06-19-2015, 10:23 AM
At the risk of over-generalising, there are two kinds of self-help non-fiction books. Some are written by people who genuinely know what they are talking about. They give a lot of hard-won experience for not a lot of money. You get a decent-sized book and properly useful information.

At the other end of the scale we have the snake-oil salesmen who write very short books (sub 50 pages) with just enough information in it so that you can't claim you haven't been duped. But what information there is has been culled from the internet. Anyone with a bit of time and access to google could do write one of these books. And they often do.

There is a bit of a fad for recipe books. Pick an obscure ingredient and search for it on Amazon. The chances are that you will find at least one recipe book offering "30 recipes for anchovies" or whatever. The book will be priced at $1.99 or $2.99. It will be less than 100 pages and probably less than 50. All of the recipes will have been lifted from the internet, because some joker has worked out that recipes can't be copyrighted.

Like this:

https://www.youtube.com/watch?v=cVyKVtUMDb4

Eventually either customers or Amazon will get wise to these nefarious practices and they will die out. For now, they are murky waters unsuitable for fishing.

Fruitbat
06-19-2015, 10:45 AM
I wouldn't worry about the junk that's out there. Anyone can slap up anything they want on Amazon and try to sell it, fiction or nonfiction, long or short, but people aren't stupid. Overpriced, poorly done work is pretty easy to spot. I doubt it sells very well at all. There's the "look inside this book" feature, for one thing. And of course buyers aren't shy about saying what they think in the reviews.

As you said, you probably won't have much competition from larger presses but you will have competition from whatever's available for free on the internet. All you can do is research what else is out there on your topic and try to offer something better, then see how it goes. If your guides will be related, they'll help sell each other.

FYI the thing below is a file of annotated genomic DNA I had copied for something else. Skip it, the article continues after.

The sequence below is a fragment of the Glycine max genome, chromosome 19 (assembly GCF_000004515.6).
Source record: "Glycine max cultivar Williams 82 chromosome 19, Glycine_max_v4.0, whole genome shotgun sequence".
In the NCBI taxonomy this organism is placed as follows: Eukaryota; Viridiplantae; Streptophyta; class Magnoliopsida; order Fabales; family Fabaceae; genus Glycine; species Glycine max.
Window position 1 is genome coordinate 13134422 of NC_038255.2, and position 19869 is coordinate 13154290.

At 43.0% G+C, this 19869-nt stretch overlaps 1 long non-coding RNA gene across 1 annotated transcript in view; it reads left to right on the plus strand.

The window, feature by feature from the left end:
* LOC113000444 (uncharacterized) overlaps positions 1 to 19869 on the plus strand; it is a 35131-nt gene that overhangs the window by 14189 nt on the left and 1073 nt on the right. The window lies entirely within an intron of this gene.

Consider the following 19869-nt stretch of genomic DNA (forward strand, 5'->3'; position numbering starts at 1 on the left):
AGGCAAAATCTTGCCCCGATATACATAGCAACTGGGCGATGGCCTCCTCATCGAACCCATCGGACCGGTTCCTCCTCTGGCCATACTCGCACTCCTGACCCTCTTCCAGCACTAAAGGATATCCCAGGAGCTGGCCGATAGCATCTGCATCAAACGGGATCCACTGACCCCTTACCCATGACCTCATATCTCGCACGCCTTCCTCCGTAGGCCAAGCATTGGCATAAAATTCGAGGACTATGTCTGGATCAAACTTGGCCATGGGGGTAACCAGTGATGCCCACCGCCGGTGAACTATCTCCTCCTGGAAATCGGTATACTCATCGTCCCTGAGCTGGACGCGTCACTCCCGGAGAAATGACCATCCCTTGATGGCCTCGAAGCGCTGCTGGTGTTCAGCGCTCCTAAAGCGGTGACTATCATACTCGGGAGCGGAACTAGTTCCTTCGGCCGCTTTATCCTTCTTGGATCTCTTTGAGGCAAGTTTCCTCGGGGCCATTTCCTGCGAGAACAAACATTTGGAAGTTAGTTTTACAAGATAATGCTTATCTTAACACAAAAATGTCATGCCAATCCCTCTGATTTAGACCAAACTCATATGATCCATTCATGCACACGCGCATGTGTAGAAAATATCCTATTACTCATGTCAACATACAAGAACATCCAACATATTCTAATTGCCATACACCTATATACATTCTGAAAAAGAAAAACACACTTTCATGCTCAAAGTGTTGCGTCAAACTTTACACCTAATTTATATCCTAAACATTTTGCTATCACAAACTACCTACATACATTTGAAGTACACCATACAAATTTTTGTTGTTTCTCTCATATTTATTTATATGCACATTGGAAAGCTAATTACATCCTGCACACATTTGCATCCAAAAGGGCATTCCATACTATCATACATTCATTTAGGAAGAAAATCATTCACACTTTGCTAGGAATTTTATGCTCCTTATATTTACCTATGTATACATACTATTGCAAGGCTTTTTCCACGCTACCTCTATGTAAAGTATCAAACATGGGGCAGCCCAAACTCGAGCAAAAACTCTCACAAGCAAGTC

gingerwoman
06-19-2015, 03:22 PM
Are you talking about full-length books? There are lots of very short "how tos" that may soon die a well-deserved death, with the change in payout policy for Kindle Unlimited. .

Please what is the new payout policy?

BenPanced
06-19-2015, 04:07 PM
Rather than paying when a reader reaches 10% of a book, Amazon will be paying based on the number of pages read.

Here are the full details. (https://kdp.amazon.com/help?topicId=A156OS90J7RDN)

WeaselFire
06-19-2015, 07:03 PM
There is a bit of a fad for recipe books. Pick an obscure ingredient and search for it on Amazon. The chances are that you will find at least one recipe book offering "30 recipes for anchovies" or whatever. The book will be priced at $1.99 or $2.99. It will be less than 100 pages and probably less than 50.

These have actually been around for years. And even more years. I had a friend in the late 1970's that had small ads in the back of the checkout rags like National Enquirer and Weekly World Star that were simply two lines. Something like: "10 Great Brownie Recipes for $1.00 plus SASE" and a PO Box address. It ran for ten years and made him a fair amount of money for two mimeographed pages folded into the SASE and returned. He paid high school students to open the mail, pile up the dollar bills and stuff the envelopes and pocketed about 50 cents on each request. Grossed about $1,000 a month when an average wage was $12,000 a year.

Jeff